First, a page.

Data Protection Legislation: Second Adaptation and Implementation Act to the GDPR

On September 20th, 2019, the Federal Council agreed to adapt numerous national provisions to the European General Data Protection Regulation (GDPR). The amendments entered into force on November 26th, 2019.

1.Abolition of the data protection officer for small and medium-sized enterprises?

In addition to numerous adaptations of definitions and references in the sectoral laws, the most significant change concerns the raising of the threshold for the obligation to appoint a data protection officer (DPO).

Previously, public as all non-public authorities were only obliged to appoint a company data protection officer in accordance with sec. 38 of the Federal Data Protection Act (BDSG) if they generally employed at least ten persons permanently with the automated processing of personal data. The Second Adaptation and Implementation Act (DSAnpUG) raises the threshold to 20. This is to reduce bureaucracy in particular for small and medium-sized enterprises and voluntary associations.

How does this change things?

At first glance, the change means financial relief for small and medium-sized enterprises. This is because the appointment of an external data protection officer in particular is usually cost heavy. However, it is worth taking a second look: raising the threshold does not at the same time lead to a kind of data protection free ride for smaller companies. They remain – as before – bound to the data protection regulations and obligations. Data protection officers make a significant contribution to compliance with these data protection requirements and obligations. Dr. Stefan Brink, Federal State Commissioner for Data Protection of Baden-Württemberg, recently stated that “Data protection officers are important contacts for us [data protection supervisory authorities] and the companies. They help companies comply with the law and thus save time and money – not to mention possible fines for violations.”[1]

Companies below the threshold should therefore critically check whether they actually refrain from appointing a data protection officer despite the threshold being raised.

What consequences will this have for data protection officers already appointed?

The GDPR guarantees data protection officers freedom from instructions and independence regarding the exercise of his tasks. According to sec. 38 (3) GDPR the controller and the processor shall ensure that the data protection officer is not dismissed or penalised by the controller or the processor for performing his tasks. Furthermore, company data protection officers of non-public bodies – insofar as their appointment is mandatory – are subject to the special protection against dismissal pursuant to sec. 6 (4) BDSG. They may only be dismissed and their employment terminated for good cause. It is unclear whether the current amendment to the BDSG (lowering of the threshold) constitutes such an important reason entitling companies below the threshold to dismiss appointed data protection officers.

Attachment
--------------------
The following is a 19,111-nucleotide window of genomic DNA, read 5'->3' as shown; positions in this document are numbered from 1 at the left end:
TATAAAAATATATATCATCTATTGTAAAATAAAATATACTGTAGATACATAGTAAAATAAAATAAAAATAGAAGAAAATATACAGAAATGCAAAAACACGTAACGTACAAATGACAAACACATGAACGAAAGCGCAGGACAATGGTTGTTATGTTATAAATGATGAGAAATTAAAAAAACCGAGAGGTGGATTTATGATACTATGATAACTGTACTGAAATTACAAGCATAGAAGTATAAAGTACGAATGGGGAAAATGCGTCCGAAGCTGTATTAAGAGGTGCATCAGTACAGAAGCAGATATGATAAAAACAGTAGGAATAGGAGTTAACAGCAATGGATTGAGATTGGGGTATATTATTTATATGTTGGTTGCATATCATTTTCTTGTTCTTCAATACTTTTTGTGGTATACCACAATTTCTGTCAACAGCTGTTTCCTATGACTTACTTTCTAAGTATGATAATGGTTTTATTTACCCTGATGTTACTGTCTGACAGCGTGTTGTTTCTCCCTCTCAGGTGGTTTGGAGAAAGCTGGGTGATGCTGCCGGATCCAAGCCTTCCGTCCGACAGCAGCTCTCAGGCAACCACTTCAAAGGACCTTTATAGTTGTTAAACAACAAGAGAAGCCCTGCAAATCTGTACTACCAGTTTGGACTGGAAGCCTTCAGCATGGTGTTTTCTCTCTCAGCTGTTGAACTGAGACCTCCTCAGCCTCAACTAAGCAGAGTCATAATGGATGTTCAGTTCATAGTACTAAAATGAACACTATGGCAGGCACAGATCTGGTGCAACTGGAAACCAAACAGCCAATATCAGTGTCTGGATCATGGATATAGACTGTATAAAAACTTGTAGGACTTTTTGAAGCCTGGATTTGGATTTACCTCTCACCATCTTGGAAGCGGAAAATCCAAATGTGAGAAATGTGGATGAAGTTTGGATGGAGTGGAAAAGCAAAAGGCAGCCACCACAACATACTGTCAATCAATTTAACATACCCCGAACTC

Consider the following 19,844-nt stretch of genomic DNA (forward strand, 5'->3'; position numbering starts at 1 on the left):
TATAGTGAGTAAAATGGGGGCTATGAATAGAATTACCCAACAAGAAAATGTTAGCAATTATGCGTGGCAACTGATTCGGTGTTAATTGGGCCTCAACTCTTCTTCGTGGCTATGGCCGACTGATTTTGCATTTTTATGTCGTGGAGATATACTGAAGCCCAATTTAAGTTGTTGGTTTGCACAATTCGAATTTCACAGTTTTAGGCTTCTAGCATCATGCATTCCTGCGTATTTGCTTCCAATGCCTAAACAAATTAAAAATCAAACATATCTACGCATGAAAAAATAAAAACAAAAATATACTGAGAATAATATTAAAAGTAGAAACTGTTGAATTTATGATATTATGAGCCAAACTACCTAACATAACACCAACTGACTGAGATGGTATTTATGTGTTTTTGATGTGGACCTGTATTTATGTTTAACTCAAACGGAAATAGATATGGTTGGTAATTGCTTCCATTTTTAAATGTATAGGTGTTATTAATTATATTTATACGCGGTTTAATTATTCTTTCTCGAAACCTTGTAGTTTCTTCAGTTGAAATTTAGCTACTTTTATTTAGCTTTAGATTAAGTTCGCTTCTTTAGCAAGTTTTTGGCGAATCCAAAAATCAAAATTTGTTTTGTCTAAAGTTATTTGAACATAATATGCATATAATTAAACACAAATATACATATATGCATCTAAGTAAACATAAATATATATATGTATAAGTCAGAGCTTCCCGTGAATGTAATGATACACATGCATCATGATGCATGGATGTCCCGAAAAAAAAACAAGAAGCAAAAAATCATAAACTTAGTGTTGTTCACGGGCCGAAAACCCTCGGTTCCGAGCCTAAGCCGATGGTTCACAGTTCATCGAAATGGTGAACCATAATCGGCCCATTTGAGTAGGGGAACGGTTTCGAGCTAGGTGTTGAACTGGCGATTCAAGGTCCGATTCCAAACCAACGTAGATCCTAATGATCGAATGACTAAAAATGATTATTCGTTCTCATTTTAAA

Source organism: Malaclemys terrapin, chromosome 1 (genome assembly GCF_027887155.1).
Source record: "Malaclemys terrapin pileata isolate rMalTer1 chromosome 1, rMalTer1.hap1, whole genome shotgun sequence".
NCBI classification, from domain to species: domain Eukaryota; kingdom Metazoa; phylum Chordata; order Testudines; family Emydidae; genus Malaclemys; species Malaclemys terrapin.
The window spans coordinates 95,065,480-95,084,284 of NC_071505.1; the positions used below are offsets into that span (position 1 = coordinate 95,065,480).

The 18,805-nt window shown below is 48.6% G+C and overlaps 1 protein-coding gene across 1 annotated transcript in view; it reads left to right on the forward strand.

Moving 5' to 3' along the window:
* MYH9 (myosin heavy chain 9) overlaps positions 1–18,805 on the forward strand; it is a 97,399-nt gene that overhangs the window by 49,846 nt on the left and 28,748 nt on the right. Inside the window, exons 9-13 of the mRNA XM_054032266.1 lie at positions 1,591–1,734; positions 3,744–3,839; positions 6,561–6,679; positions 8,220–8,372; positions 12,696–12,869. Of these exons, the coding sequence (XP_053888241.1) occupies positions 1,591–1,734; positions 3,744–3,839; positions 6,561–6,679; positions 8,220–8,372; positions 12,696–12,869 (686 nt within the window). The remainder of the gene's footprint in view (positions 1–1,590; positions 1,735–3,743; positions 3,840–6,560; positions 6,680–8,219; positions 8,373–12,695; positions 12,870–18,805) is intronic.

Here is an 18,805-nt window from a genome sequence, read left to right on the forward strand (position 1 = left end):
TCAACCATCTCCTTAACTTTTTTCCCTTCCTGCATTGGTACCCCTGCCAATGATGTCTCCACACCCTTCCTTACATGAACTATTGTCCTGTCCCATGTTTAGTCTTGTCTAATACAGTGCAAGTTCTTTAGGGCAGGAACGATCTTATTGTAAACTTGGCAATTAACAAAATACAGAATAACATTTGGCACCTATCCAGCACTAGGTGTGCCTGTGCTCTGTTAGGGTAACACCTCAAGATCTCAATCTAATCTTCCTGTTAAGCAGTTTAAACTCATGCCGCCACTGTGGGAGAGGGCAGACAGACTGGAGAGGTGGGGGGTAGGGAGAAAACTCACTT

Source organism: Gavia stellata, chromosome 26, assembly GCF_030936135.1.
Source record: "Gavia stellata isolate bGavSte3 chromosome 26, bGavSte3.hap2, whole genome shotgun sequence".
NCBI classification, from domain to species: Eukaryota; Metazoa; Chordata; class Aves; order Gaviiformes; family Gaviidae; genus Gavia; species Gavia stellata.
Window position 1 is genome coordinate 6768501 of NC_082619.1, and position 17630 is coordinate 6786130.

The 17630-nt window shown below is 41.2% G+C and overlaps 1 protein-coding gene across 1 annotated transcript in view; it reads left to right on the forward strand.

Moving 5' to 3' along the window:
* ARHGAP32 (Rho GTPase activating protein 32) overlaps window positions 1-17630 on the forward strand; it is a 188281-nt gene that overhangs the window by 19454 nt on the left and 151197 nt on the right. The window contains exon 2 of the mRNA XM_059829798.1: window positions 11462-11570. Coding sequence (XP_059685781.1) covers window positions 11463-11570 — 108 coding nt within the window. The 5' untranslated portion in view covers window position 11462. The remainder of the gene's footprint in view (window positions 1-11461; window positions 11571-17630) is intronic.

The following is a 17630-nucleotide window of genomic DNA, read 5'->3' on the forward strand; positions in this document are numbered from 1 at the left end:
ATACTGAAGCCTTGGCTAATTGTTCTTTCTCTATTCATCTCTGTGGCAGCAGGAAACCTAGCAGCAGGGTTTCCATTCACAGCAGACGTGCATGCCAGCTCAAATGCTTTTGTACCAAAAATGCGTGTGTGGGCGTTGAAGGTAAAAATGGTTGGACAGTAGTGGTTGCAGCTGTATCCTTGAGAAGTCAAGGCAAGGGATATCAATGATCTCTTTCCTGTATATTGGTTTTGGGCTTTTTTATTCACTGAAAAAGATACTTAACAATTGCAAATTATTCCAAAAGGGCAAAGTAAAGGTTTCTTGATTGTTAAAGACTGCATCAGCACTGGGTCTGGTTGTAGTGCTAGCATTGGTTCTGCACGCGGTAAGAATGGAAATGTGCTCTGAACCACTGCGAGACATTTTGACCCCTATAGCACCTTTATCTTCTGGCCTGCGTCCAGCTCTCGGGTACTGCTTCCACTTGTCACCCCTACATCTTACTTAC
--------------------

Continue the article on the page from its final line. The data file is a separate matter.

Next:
According to the clear wording internal data protection officers of companies that do not reach the threshold the special protection against dismissal will not apply. The legislator has refrained from a transitional regulation to protect already appointed internal data protection officers. Therefore, an at least analogous applicability of the special protection against unfair dismissal cannot be considered.

2.Consent of the data subject: Is this the end of the mandatory written form?

The second major change concerns the written form of the declaration of consent of employees to the processing of their personal data pursuant to sec. 26 (2) BDSG. With immediate effect, the declaration of consent to data processing is no longer required to be given in writing, but can also be given “electronically”.

Whether this will (acutely) be a real simplification for practice is highly questionable. The electronic form according to sec. 126a German Civil Code (BGB) requires that the issuer adds his name to the declaration and provides the electronic document with a qualified electronic signature. Usually only very few employees have such a qualified electronic signature. Consent by simple e-mail would still not be sufficient. For the time being the requirement of written form essentially may remain unchanged.

The discussion prior to the amendment of the law about the requirement of written form for consent under data protection law, which in practice was often perceived as too strict and impracticable, had in itself been expected to actually facilitate legal transactions. It is therefore not excluded that the strict requirements of sec. 126a BGB (German Civil Code) do not have to be met to fulfil the now permissible electronic consent pursuant to sec. 26 para (2) sentence 3 BDSG. However, as long as there is no case law or an explicit positioning of the data protection authorities in this regard, only compliance with the (strict) electronic or written form can be recommended.

Katharina Mitterer                            Katharina Schlonsak

Lawyer-Partner                                  Lawyer                                  

[1] BayLfD press release of 09.09.2019 “Data protection officers strengthen companies”, available at (download: 02.12.2019).

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